Thursday, 29 September 2011

Ajani's Grill Restaurant and Jazz

Ajani's owner, chef, designer and main waiter is Patrick. Patrick's a brave man. A Nigerian who loves Miles Davis as much as Fela Kuti he opened a restaurant in a tough year (2010) and on a stretch of the Hornsey Road with more boarded up shops than thriving ones. Instead of going for restaurant bland he painted it red, put jazz legend posters up and a piano in the corner until it looked, as someone online said, like 'a jazz place - dark walls covered in photos and jazz paraphernalia - with a New Orleans or Left Bank feel'.

For the first few months it seemed like he'd been too brave. Ajani looked welcoming, intriguing, romantic; and was empty or nearly empty night after night. But Patrick can cook. I mean really cook. I must stop ordering the bruschetta and ribs every time because I know there are many other tasty things on the menu, but they're so good that I struggle.

He slashed his prices, so the place went from pretty good value to amazingly good value and started getting rave reviews on and a hat tip from the Islington Gazette.

And he kept on going, getting more and more live jazz acts in, hosting an exhibition, organising a wine tasting, making running a restaurant look like the most rewarding job in the world. It looks like he's doing okay nowadays and long may that last.

289 Hornsey Road


07533 658 641

0207 272 55 66

Open Monday to Friday: 5pm to 1am

Saturday: 12 noon to 1am

Sunday: bookings only.

Sunday, 25 September 2011

Jonathan Ward's campaign

The Islington Tribune ran this story last year: 'A SCHOOL governor has launched a fight to save a “Cinderella” street in Islington where dozens of shops have closed or are being converted into private flats.

Holloway resident and father of two Jonathan Ward has launched “Love Hornsey Road, N4,” because he is fed up with the way the area has been allowed to fall into neglect over the past few years

Building engineer Mr Ward, 42, took the Tribune on a mile-long walking tour of Hornsey Road from Seven Sisters Road to Elthorne Park.

He pointed out serious signs of “decay and neglect”, with bags of rubbish allowed to litter the street and in some cases almost one in two shops and businesses closed.'

Apparently, there was going to be a conference on on the issue in September 2010. Did it happen? Do you remember it?

Friday, 23 September 2011

Location Location Location playlet

I daydream about being a playwright. It's like my 'being an architect' dream in that I know I'd be no good, but sometimes a setting or a snatch of dialogue is perfect and I forget that. Last week Channel 4 took a trip down unshiny Hornsey Road and this happened:

Setting: flat above a takeaway

Characters: Phil, Courtney Love's future sister in law, and Hipster Couple with £230k

Accidental Playlet: ''The Hornsey Road. I'm sure you're familiar with it''

Kirsty (voiceover): 'Not the prettiest street'.

Phil (voiceover): 'It's not, but it has potential. I just hope they can see it'.

Phil to Hipster couple: 'The Hornsey Road. I'm sure you're familiar with it'.

Hipster couple: 'Yeah'.

Phil: 'I see this as a flat with a plan. Get in here, tart it up, and you can sell it up in three year's time and make some money on the way through'.

Phil (voiceover) 'This sort of plan to get ahead of the market is only possible because of the high demand for these flats in North London. It's not necessarily going to work in most parts of the country'.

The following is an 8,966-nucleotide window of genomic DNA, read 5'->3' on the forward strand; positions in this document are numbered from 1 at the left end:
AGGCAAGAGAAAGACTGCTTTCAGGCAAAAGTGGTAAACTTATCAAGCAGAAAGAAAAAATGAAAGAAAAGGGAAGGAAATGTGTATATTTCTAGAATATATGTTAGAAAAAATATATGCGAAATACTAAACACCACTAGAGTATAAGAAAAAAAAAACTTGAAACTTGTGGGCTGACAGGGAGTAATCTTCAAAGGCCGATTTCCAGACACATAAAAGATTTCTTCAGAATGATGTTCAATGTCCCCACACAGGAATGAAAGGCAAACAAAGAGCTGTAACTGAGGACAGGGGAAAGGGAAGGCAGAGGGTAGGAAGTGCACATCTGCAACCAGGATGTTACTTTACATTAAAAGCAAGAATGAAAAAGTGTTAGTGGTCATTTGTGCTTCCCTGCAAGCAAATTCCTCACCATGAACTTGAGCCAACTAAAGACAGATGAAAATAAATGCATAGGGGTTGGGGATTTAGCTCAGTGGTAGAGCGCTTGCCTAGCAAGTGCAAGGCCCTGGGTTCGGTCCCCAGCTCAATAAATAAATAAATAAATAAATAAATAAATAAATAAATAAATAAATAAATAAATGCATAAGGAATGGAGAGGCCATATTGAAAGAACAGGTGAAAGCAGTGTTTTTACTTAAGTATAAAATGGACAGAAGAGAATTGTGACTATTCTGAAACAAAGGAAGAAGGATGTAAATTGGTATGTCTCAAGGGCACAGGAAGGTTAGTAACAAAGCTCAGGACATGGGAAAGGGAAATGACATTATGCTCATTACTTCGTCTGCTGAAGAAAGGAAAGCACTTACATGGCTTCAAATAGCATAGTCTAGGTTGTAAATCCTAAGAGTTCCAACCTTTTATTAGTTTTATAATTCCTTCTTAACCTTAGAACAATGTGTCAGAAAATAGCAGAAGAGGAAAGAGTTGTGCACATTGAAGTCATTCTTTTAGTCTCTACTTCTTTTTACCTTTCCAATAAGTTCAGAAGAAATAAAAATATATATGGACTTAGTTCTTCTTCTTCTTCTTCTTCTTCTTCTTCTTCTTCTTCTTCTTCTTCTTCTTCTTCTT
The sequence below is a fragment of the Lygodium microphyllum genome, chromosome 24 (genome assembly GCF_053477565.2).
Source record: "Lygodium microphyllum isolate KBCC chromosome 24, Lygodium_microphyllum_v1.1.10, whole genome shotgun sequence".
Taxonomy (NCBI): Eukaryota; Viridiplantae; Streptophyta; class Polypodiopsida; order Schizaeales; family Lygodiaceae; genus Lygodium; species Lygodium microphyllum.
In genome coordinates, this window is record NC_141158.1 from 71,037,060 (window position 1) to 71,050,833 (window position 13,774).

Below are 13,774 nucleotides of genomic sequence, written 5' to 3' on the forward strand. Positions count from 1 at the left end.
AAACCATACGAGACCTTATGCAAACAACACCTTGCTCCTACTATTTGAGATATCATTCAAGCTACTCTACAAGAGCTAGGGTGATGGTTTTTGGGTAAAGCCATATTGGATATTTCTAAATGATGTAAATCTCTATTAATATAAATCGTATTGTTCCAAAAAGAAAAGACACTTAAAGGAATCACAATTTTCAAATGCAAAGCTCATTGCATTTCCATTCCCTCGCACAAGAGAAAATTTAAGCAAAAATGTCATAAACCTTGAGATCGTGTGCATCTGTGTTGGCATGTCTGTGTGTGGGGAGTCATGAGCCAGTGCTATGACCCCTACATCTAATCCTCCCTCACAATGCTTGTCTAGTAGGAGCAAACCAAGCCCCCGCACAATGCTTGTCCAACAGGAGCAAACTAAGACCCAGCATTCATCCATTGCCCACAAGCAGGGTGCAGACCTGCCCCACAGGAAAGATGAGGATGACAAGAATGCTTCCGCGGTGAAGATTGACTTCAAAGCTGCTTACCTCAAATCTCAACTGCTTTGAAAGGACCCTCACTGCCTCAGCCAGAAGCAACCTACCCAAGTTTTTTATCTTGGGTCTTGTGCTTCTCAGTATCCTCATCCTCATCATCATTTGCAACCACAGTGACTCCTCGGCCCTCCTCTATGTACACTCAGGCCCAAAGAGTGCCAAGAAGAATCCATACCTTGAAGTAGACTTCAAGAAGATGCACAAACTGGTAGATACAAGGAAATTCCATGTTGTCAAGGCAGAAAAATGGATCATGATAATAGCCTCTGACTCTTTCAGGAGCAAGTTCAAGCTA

Hipster couple: 'We kind of wanted to get off a dirty main road'.

They bought in Turnpike Lane.

Tuesday, 20 September 2011

Hadron Cycles

This place feels too smart for the road. It has Pinarello bikes that cost thousands of pounds (and the tax-free cycle to work scheme is capped at £800) and good looking staff with views on triathlons.

But when I went in with my tatty old commuter bike, they were polite, and didn't try to sell me anything expensive. I think I'd misjudged them. It's not that they look down on anyone who can't race and repair a bike. It's that they're convinced that everyone would be happier if they did race and mend bikes. It seems to work for them.

167 Hornsey Road Open: Monday - Friday: 0800 - 1900; Saturday: 1000 - 1900; Sunday: 1100 - 1900; Bank Holidays: 1100-1700. Telephone: 0208 617 1033. E-mail:

Saturday, 17 September 2011

W Plumb Butcher's Shop

W Plumb butcher's shop is only open two days a year, during the Open House weekend.

Open House's anonymous reviewer writes "Grade II listed, ornate former Edwardian butcher's shop c1900 with art nouveau wall tiling, geometric tiled floor, scrolled meat rails and mahogany cashier's booth with etched and brilliant cut glass. Very well preserved."

Preserved in aspic. The shop closed decades ago and exists behind frosted glass. The cows were painted on Hampstead Heath. When were there last cows on the Heath?

The cashier's booth is made of mahogany and looks like the inside of an expensive suitcase. Richard Travers, the owner, is American and has hopes to sell tea and cakes, when the economy picks up. He'd baked cookies for Open House visitors.

In the meantime, I think he likes the quiet. He has breakfast there and holds parties sometimes. People passing by thought of things to do: someone suggested a supper club, someone else a cake sale, someone else told a story of a place a bit like it in Leeds that had been restored to glory. He nodded, and sounded interested.

I wonder if whoever commissioned the interior felt they should have been other than a butcher, or if they thought their trade deserved its own temple, or if they dreamt of selling spare ribs in the Alhambra.

A nation of shopkeepers is a complicated thing.

Where: 493 Hornsey Road
Open: Once a year.


I just came across Jane Hobson's W Plumb set on Flickr. Her photographs are far, far better than mine, so go look at them.